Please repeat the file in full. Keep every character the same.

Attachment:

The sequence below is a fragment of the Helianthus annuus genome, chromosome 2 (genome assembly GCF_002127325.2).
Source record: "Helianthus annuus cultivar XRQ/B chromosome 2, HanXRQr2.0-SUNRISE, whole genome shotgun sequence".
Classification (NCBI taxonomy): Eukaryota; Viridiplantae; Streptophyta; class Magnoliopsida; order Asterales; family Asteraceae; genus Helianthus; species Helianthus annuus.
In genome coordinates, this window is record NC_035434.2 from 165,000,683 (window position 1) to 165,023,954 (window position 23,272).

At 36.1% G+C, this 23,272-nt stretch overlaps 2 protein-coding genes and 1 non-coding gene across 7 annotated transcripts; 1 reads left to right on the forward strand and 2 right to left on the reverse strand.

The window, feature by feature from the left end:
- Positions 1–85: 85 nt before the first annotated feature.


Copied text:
The sequence below is a fragment of the Helianthus annuus genome, chromosome 2 (genome assembly GCF_002127325.2).
Source record: "Helianthus annuus cultivar XRQ/B chromosome 2, HanXRQr2.0-SUNRISE, whole genome shotgun sequence".
Classification (NCBI taxonomy): Eukaryota; Viridiplantae; Streptophyta; class Magnoliopsida; order Asterales; family Asteraceae; genus Helianthus; species Helianthus annuus.
In genome coordinates, this window is record NC_035434.2 from 165,000,683 (window position 1) to 165,023,954 (window position 23,272).

At 36.1% G+C, this 23,272-nt stretch overlaps 2 protein-coding genes and 1 non-coding gene across 7 annotated transcripts; 1 reads left to right on the forward strand and 2 right to left on the reverse strand.

The window, feature by feature from the left end:
- Positions 1–85: 85 nt before the first annotated feature.